It Was Destined To Happen: A Higher Power Was At Work

| January/February 1990

Int. J.I. Case Heritage Foundation 204 East Melbourne Avenue Silver Spring, Maryland 20901

A wonderful power was at work one Friday afternoon in Wauseon, Ohio, early this summer when the 'Little Engine That Could,' chaperoned by its proud caretaker Mahlon Detter, paid a surprise visit to the 45th reunion of what's believed to be the oldest continuously scheduled annual ag heritage show in North America, the National Threshers. This great steam engine and tractor exhibition happens every June, but this year was special the J.I. Case line of vintage machinery was featured and the Little Engine kind of upstaged the big boys.

The weather was steamy high humidity, 90-plus in the shade and I was taking pictures of a big Case engine pulsating with power on the belt of the National Threshers' sawmill before a large, appreciative crowd. I was wiping a drop of sweat or maybe a bit of sawdust out of the camera's viewfinder when, voila!! Out of the corner of my eye, at a distance, I saw Case engine No. 1. That little historic rascal was supposed to be bolted down and locked up tight in the Smithsonian's Museum of American History in Washington, D.C., but right there in northwestern Ohio, 50 or 70 yards away from me and many hundreds of miles from the Smithsonian, I was seeing '#1'. At least, at a distance, I thought I was!

Forgetting the big Case engine, deserting the sawmill, I rushed to the Little Engine and, while its obviously proud and friendly escort was occupied chatting with another excited spectator, I circled what I now knew was a #1 clone, because I had discovered immediately at close range that this was not Case No. 1. The number of the Little Engine was there, as clearly visible as the day it was put there almost 120 years ago. It said 'No. 25.' And, I said out loud, 'Wow!' Click-zip, click-zip, click-zip, click-zipa whole roll of 35mm film was shot in no time in honor of the arrival of #l's slightly younger sister. The family resemblance was remarkable.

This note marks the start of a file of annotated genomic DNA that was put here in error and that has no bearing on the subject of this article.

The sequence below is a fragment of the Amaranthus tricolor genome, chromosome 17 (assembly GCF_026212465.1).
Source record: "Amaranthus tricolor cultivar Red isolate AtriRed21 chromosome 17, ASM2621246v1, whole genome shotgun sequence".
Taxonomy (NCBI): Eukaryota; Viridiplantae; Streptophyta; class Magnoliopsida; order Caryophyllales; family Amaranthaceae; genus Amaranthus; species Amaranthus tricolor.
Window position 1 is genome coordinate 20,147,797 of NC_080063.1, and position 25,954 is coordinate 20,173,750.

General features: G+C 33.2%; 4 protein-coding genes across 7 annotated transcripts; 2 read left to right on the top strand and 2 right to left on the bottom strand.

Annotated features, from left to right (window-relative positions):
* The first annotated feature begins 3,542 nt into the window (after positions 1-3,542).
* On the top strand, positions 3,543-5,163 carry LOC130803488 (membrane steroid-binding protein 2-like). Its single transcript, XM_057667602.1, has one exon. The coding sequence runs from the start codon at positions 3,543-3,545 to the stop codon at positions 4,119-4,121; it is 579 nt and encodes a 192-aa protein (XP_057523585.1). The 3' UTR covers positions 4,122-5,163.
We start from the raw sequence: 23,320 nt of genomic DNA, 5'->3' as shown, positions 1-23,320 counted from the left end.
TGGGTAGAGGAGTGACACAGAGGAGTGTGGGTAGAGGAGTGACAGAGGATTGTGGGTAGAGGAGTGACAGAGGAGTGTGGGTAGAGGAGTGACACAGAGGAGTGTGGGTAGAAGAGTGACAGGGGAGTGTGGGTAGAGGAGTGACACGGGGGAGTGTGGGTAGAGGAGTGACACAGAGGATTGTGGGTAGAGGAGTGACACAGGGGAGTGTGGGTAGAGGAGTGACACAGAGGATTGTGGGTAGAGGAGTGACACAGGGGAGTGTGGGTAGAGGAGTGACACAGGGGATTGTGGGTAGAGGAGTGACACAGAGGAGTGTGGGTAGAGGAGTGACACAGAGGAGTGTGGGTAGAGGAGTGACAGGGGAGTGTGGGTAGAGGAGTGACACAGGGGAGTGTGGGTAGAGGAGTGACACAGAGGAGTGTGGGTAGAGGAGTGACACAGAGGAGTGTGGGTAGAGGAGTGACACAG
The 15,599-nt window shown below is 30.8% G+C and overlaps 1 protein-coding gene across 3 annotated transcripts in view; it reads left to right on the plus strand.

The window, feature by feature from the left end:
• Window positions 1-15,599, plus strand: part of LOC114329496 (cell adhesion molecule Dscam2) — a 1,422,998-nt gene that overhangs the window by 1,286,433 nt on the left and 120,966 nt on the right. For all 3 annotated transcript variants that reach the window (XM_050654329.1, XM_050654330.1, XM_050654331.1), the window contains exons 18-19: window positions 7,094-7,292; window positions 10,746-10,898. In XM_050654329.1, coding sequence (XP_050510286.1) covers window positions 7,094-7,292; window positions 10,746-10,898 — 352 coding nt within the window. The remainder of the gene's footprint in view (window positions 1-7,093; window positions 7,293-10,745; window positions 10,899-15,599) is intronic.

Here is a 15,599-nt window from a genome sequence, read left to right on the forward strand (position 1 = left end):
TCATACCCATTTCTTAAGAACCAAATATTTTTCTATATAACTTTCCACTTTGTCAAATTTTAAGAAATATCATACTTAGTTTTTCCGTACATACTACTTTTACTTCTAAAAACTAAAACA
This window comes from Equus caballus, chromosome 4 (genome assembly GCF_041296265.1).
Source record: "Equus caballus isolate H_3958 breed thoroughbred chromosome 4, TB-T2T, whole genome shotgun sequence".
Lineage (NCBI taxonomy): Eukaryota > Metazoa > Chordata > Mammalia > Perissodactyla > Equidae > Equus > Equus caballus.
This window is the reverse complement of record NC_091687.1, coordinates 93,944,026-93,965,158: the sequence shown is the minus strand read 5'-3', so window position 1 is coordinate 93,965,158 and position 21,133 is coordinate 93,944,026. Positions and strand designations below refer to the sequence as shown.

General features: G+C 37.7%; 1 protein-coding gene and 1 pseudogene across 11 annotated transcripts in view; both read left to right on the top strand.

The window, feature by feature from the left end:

Soon, I was chatting away with Mahlon Detter, who I discovered is the restoration engineer for the Sauder Farm and Craft Village at Archbold, Ohio, no more than a dozen miles south and west of the National Threshers' show grounds. I learned that Case engine #25 used to belong to the city of Angola, Indiana, slightly west of the Ohio border, and for many years had powered a pumping operation for the community's public water supply. This made my inquiry even more urgent, since, in addition to being involved with J.I. Case Heritage, I spent more than a quarter-century of my professional career in the service of water utilities.

Immediately, I made a connection. Here was a rare and wonderful little Case engine 8 HP portable, reportedly built in 1870 within a year of #1 and probably inspected daily by J.I. Case himself as it was being assembled. I shared some wishful thinking with Mahlon: 'On October 20-22, 1989 at Bonner Springs, Kansas, people from all over America will be gathering to celebrate the induction of J.I. Case by the National Agricultural Hall of Fame. Since #1 is bolted down and locked up at the Smithsonian and #25 has some freedom, what can be done to convince #25's owner, Sauder Farm, that the little beauty should be allowed to travel from Ohio some hundreds of miles to serve as the star of the great Case Celebration at the Ag Hall of Fame?'